In other words, since this is outside money, the economy will have to adjust to stronger household balance sheets. Typically, we might think of adjustment of the deflator for money supply being the price of consumer goods—which is already underway—to leave the real money holdings eventually unchanged. But we might also imagine asset prices—house prices, used cars, crypto, other assets—also jumping to deflate the increased nominal stock of money. After all, what is the correct deflator for money holding? Why only consumption goods?

So far so good.

But what happens next? It’s useful to first dispel the myth that the pandemic saving will be “spent.” This might be true for the individual or household, but for the community overall this saving (unless, e.g., used to repay outstanding bank credit in the aggregate) will remain in circulation—only passed from one individual to another. 

That is: when some central banks talk of saving being “spent” once the pandemic ends (ECB and BOE for example) what they really mean is: the act of saving from the pandemic will be passed between actors within the private sector. To a first approximation, the money stock increase will not reverse because of spending. But that stock will support a greater volume and variety of underlying flows.

And as this spending is unleashed the price of currently produced goods and services, as well as asset prices, will adjust higher to reflect this new money stock. It’s already happening. As I sit here in England, house prices are giddy, a pint of beer and side of sausage roll will come to nearly 10 pounds, and milk by the pint is only available at a price that would make your mother red-in-the-face.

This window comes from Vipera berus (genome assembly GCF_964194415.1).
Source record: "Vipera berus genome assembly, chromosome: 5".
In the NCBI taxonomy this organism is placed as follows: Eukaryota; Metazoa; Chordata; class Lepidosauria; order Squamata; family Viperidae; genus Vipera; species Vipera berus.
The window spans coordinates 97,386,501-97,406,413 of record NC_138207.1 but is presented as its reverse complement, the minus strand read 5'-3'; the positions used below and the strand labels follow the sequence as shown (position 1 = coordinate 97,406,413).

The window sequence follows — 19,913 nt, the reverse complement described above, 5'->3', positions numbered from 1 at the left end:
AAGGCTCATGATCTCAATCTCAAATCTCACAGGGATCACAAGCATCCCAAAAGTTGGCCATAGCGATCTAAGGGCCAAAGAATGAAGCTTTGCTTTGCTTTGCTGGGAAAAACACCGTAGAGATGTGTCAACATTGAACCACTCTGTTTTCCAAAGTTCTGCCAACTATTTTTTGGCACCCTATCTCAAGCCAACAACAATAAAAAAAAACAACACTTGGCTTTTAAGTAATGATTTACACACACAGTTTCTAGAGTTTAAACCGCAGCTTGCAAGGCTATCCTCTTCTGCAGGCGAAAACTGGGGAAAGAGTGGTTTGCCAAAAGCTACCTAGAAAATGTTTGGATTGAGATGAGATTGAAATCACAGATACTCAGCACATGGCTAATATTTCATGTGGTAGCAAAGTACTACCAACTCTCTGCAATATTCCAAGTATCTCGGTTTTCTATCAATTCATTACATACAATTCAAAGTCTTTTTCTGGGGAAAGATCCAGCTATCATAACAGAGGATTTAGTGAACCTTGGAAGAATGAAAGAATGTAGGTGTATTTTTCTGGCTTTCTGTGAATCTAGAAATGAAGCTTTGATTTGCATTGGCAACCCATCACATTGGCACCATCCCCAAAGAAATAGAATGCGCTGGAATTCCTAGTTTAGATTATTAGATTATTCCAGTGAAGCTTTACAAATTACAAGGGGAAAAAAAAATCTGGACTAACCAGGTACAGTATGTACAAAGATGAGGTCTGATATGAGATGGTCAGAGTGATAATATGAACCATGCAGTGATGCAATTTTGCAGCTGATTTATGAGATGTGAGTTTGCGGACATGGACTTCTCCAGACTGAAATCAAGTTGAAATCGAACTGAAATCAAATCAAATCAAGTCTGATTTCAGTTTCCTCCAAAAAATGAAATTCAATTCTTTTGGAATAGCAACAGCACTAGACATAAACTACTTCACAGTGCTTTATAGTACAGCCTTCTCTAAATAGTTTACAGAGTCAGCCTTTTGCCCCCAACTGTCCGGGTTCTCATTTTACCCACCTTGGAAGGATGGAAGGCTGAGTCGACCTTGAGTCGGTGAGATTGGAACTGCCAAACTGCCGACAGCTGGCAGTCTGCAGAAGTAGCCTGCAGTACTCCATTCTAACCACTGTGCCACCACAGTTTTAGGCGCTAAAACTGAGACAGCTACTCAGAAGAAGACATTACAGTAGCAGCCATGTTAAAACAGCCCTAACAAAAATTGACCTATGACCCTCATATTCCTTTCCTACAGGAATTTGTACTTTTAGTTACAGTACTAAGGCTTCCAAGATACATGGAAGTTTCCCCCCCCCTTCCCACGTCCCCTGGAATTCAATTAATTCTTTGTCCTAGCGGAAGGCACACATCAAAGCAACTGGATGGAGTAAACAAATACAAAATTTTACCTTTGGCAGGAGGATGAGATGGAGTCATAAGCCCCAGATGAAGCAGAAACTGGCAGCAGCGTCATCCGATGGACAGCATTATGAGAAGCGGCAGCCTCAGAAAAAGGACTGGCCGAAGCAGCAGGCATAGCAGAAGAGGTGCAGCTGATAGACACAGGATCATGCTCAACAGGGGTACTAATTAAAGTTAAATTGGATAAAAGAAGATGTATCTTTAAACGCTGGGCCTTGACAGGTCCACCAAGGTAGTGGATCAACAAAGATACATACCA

But two things should be clear. First, the additional price pressure from the pandemic saving—which is, in any case, concentrated disproportionality with the wealthy—will only find partial expression in consumption goods. More likely, it will be capital goods that make money balances “balance”—as Tarquin’s school fees are sorted for the next 12 months and Sophie gets that conservatory she always wanted. 

Second, the economy adjusting to a one-off increase in the stock of money is necessary but not permanent. Indeed, such price pressure is not the same thing as a permanent increase in the rate of growth of monetary liabilities (due to credit growth) which would imply a permanently higher rate of CPI growth.

The post-pandemic policy mistake

With this, the stage is set for a post-pandemic monetary policy mistake, much as post-GFC brought revealed fiscal policy failings. And as then, the two main idiots in the story are Summers and Blanchard.

The mistake this time is failure to recognise the adjustment to a higher money stock as being different to a permanent change in the rate of growth of that stock. The latter would require a fundamental change in the disposition of monetary and non-monetary financial intermediaries in the provision to credit for current spending—and corresponding demand for credit for spending by the private sector. While this might happen, there is no evidence of it happening yet and there is no presumption it will happen under existing institutional arrangements.

Still, the necessary adjustment of prices to pandemic saving is enough for the “big names” to weigh in. Sometimes, less is more.